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Hoffmann, R. A wiki for the life sciences where authorship matters. Nature Genetics (2008)

beta-Oxidation in human alcoholic and non-alcoholic hepatic steatosis.

1. The CoA and carnitine ester intermediates of mitochondrial beta-oxidation have not previously been quantified in liver disease, although there is some evidence that beta-oxidation is inhibited in alcoholic fatty liver. Mitochondria were isolated from needle liver biopsies from normal subjects, from patients with alcoholic fatty liver and patients with fatty liver of other aetiologies, incubated with 60 mumol/l [U-14C]hexadecanoate and the resultant CoA and carnitine esters were measured. 2. Although there was no significant difference in beta-oxidation flux between the patient groups, there was a significant rise in the proportion of 3-hydroxyacyl-CoA and 2-enoyl-CoA esters in patients with alcoholic fatty liver compared with normal subjects, and in patients with non-alcoholic fatty liver, suggesting an inhibition at the level of 3-hydroxyacyl-CoA dehydrogenase activity. 3. In alcoholic patients this difference could not be accounted for on the basis of the measured activity of short and long-chain 3-hydroxyacyl-CoA dehydrogenases, and it is suggested that either an inhibition of complex I activity or diminished amounts of ubiquinone are likely to be responsible for the observed accumulation of CoA and carnitine esters, which may contribute to the accumulation of triacylglycerols in alcoholic steatosis. In fatty liver of other aetiologies, short- and long-chain 3-hydroxyacyl-CoA dehydrogenase activities were decreased.[1]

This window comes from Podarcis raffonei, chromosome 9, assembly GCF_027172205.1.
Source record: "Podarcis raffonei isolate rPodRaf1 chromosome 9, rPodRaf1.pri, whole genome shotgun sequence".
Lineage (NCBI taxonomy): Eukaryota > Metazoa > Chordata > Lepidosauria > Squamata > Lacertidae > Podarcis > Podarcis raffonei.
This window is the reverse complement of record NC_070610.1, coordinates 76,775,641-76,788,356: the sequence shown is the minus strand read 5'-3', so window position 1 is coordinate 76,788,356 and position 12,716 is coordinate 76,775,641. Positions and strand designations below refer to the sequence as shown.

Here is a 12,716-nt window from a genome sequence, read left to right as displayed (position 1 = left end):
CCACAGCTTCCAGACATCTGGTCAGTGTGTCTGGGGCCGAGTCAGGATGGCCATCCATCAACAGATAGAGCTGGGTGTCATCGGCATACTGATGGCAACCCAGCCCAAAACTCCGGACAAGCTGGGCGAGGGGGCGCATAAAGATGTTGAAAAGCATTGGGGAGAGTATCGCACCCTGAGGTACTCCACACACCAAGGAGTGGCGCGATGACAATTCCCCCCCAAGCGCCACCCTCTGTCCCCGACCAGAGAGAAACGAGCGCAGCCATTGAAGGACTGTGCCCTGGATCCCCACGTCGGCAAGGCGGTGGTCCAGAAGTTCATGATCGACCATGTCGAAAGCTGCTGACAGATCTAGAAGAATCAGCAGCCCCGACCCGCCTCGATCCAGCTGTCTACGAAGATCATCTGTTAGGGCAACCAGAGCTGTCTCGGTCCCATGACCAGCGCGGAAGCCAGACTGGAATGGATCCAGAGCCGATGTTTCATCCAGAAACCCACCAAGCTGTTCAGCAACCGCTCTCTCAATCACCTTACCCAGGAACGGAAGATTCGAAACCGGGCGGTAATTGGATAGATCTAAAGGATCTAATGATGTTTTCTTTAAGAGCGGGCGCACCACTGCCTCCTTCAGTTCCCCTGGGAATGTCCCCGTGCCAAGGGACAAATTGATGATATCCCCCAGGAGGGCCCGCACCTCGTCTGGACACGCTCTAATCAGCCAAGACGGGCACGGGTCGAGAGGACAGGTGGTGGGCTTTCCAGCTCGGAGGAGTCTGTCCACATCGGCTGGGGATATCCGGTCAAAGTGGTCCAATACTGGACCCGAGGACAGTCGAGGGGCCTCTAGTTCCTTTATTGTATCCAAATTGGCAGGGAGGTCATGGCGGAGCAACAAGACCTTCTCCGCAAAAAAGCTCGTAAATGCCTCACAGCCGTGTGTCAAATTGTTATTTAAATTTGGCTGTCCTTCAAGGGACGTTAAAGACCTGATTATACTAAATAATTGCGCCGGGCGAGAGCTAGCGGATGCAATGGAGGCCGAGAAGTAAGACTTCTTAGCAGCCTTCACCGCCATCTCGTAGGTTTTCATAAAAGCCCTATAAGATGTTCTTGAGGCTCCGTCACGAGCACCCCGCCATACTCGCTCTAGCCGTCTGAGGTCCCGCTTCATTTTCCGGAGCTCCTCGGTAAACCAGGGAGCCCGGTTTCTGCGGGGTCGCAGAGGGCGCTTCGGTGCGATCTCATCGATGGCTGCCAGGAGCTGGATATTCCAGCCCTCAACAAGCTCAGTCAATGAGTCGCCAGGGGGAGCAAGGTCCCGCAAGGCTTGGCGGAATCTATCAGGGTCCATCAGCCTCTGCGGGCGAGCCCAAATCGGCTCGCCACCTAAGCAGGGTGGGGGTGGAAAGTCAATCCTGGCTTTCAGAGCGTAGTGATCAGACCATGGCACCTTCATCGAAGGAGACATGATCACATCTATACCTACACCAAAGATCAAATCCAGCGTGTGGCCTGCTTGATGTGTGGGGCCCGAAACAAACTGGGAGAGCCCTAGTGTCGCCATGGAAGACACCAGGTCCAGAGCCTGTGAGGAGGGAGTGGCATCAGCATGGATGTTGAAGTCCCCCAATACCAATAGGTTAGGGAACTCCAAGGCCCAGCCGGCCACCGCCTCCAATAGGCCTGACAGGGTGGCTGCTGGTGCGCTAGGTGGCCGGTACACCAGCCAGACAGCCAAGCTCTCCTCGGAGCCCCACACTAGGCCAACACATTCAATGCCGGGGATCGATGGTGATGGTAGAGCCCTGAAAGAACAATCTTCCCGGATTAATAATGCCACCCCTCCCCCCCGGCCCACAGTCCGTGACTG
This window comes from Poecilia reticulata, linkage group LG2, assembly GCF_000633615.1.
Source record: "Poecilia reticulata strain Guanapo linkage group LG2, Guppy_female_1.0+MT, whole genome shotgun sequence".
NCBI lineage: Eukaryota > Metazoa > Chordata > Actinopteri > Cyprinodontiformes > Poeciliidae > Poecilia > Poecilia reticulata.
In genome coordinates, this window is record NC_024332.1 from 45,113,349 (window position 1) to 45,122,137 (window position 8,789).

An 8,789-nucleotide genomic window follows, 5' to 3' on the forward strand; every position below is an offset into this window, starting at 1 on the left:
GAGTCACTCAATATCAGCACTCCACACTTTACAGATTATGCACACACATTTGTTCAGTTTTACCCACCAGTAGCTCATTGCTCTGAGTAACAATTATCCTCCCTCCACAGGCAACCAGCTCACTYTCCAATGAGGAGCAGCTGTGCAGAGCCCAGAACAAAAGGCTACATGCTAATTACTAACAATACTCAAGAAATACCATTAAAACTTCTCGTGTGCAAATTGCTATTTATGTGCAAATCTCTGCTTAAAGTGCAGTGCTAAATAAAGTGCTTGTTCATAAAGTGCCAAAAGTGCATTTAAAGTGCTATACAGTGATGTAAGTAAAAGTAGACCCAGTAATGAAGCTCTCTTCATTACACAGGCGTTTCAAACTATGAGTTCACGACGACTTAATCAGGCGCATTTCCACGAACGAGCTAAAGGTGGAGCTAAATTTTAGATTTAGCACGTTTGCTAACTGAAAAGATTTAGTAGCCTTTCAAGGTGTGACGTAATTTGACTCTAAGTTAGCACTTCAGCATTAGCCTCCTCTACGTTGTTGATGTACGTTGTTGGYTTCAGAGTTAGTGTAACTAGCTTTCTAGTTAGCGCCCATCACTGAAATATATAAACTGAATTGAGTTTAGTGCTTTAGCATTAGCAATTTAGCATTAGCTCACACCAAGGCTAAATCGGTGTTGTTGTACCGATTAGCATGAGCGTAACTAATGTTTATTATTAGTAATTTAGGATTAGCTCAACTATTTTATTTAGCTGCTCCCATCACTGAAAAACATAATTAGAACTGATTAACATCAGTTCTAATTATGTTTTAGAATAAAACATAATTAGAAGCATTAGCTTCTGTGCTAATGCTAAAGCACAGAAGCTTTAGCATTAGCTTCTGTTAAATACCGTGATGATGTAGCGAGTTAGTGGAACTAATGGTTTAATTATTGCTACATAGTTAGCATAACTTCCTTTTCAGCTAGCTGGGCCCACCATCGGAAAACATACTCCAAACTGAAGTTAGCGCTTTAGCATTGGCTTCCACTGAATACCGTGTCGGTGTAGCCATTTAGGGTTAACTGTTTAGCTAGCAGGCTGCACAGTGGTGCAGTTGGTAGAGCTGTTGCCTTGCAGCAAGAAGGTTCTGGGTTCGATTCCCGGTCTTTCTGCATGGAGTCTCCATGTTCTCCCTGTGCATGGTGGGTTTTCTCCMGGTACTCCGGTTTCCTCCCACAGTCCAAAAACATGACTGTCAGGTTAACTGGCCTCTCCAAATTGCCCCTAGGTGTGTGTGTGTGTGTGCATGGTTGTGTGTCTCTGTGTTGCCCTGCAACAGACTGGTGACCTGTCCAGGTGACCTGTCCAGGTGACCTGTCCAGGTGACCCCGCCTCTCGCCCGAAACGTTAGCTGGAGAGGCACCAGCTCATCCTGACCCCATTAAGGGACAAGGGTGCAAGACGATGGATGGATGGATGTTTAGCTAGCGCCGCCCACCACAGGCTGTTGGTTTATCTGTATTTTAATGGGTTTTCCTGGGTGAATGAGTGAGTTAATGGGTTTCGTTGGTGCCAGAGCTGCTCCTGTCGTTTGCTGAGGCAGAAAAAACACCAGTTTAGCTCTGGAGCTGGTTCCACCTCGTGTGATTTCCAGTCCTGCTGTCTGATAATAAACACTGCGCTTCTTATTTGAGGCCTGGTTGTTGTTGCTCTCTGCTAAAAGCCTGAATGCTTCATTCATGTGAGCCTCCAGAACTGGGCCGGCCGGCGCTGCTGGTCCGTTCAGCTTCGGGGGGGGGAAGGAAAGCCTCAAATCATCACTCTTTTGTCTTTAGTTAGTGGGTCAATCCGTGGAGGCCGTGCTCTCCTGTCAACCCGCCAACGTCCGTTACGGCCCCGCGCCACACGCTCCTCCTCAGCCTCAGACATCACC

1. beta-Oxidation in human alcoholic and non-alcoholic hepatic steatosis. Eaton, S., Zaitoun, A.M., Record, C.O., Bartlett, K. Clin. Sci. (1996) [Pubmed]
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